We expect Japan to remain on a path of “steady but slow” economic growth in 2020 — weathering the shock of a recent consumption tax hike — as the government opens the taps on spending, the global economic slowdown bottoms out, and a weakening yen helps manufacturers ride an upswing in overseas demand.
That was the outlook presented by Nomura Chief Economist Takashi Miwa at the Nomura Investment Forum 2019 in Tokyo. As prospects for the global economy brighten, “many in the market already perceive that the cyclical part of the recent slowdown phase of the global economy is almost finished,” he said. “So (for Japan) the topic in the market should be cyclically sensitive sectors and export-oriented manufacturers.”
Cautious optimism amid risk factors
To be sure, downside risks abound, both globally and local to Japan, making next year particularly difficult to forecast. The US-China trade war, Brexit, and the US presidential election all loom large as potential landmines for Japan and the global economy. Also, business sentiment has been slumping, with the most recent Tankan survey near six-year lows. 
However, green shoots in the global economy provide scope for cautious optimism, according to Miwa, who discounts fears that Japan’s October consumption tax hike from 8% to 10% may choke off economic growth.
Japan’s extremely tight labor market — unemployment stands at 2.4%  — means “income conditions for Japanese households are very favorable,” he said. Moreover, Japan is going ahead with a massive fiscal stimulus package worth USD120 billion  - one of the largest fiscal boosts since the 2008 global financial crisis - to sustain the fragile growth.
“I don’t think the consumption tax shock will be a major factor for Japanese economic growth in the next year,” Miwa said. “The Japanese government is taking measures in a very comprehensive way. While Japan experiences slower growth, this kind of policy support will definitely be needed, and that’s what the government is trying to address.”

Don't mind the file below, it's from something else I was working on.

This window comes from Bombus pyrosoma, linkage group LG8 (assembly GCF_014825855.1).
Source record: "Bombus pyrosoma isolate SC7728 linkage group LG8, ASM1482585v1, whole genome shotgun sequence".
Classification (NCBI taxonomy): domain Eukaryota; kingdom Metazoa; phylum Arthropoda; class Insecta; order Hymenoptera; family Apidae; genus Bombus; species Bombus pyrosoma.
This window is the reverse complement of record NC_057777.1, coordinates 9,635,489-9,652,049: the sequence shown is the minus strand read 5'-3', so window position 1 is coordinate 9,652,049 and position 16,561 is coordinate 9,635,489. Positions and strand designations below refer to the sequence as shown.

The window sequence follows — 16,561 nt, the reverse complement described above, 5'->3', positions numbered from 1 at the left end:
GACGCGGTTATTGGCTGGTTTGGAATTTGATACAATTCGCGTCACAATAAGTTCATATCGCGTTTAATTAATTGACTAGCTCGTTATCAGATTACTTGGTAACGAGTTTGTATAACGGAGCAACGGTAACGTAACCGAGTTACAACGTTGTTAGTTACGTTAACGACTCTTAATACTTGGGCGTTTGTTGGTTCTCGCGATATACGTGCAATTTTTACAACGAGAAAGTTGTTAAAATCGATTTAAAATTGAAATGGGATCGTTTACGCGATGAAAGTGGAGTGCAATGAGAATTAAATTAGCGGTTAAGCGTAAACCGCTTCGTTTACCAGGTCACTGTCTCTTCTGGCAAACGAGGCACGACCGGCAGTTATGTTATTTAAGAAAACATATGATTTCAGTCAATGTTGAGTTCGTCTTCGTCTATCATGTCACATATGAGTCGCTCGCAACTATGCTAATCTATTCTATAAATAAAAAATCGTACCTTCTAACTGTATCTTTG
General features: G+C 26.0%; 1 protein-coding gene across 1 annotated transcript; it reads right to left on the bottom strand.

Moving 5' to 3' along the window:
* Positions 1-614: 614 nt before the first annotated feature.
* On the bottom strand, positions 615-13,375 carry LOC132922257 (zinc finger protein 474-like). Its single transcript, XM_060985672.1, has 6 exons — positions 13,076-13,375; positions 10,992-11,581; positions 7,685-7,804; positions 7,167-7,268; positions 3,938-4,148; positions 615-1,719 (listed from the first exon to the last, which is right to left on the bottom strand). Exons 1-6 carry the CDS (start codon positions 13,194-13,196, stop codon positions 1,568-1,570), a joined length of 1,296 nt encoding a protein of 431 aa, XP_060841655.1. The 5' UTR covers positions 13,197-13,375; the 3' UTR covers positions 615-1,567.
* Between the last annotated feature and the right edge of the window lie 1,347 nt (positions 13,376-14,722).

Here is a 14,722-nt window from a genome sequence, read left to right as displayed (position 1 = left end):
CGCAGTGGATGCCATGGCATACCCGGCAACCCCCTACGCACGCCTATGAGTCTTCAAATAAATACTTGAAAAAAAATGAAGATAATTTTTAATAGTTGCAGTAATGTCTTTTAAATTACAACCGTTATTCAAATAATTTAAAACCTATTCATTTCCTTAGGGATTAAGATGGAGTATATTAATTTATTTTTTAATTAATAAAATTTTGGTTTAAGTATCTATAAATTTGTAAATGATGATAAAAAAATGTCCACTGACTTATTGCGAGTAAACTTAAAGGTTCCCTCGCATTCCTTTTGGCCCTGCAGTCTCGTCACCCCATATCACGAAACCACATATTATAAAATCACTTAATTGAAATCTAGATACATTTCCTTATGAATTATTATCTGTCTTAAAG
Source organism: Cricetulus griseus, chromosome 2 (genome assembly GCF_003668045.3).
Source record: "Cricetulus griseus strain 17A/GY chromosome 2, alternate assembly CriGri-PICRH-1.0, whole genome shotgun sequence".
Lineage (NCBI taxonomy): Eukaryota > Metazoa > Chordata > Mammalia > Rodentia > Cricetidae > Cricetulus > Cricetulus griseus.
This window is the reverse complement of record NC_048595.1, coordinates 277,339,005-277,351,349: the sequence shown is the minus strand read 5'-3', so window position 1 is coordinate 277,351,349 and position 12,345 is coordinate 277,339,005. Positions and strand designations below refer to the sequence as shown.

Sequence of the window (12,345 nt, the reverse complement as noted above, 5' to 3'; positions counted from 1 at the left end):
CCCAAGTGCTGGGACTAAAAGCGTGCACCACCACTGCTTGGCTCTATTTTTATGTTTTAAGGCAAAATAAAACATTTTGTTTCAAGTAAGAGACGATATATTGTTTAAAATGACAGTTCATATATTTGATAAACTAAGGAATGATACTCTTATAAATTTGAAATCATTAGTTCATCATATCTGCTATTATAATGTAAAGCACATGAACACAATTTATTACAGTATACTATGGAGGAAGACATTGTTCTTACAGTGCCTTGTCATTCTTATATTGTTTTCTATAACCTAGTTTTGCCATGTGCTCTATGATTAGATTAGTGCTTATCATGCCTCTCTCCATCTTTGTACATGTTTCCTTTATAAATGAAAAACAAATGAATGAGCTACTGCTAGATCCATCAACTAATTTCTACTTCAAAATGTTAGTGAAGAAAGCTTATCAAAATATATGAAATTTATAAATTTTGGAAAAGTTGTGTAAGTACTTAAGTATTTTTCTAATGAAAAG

Weakening yen gives momentum
Japan’s economy can expect another positive jolt from a weakening yen in 2020, with the caveat that everything depends on the fate of global political flashpoints, Yujiro Goto, Nomura’s Head of FX Strategy, Japan, told the conference.
The exchange rate, according to Goto, is “at an important turning point.” Nomura expects the yen to decline to JPY112 by the end of next year from late 2019 levels of around JPY109.
Subsiding US-China tensions should exert upward pressure on the renminbi, and Goto pointed out that the Japanese yen is the only major currency that has a negative correlation to offshore renminbi (CNH). Overall, a more stable geopolitical environment lessens the need to flock to the yen as a safe haven. And, as the manufacturing cycle turns upward, global interest rates should follow it higher. Historically, Goto noted, turning points in the manufacturing cycle often coincide with turning points for the yen.
Even in the scenario of global risks re-emerging Nomura believes the Japanese currency could test JPY105 but not break JPY100. Japan has tools to deal with appreciation pressures on the yen, including the “Kuroda put” whereby the Bank of Japan increases expectations of monetary easing.
Miwa, however, cautioned that the Kuroda put may for now remain more words than action, since there are significant economic risks in pushing rates further below zero, particularly for Japan’s beleaguered banking industry, and forward guidance has, in any case, proven enough to influence markets.
Will brightening prospects foster a continued rally in Japanese equities? Japanese stocks have undoubtedly been catching up, with the TOPIX outperforming US, EU and Chinese markets since September. Yunosuke Ikeda, Nomura’s Chief Equity Strategist, pointed out it’s a rally that “has not been dependent on a weakening yen.”
But he cautioned that the global upturn may not be strong enough to “justify bullish TSE (Tokyo Stock Exchange) sentiment” — noting Japan equities are rising on valuations rather than performance. “In an environment where the economy has not warmed up sufficiently, and corporate earnings have not risen,” he said, “a valuations-driven equity rally seems too optimistic.”
Chief Japan Economist
Japan Equity Strategist
Head of FX Strategy, Japan
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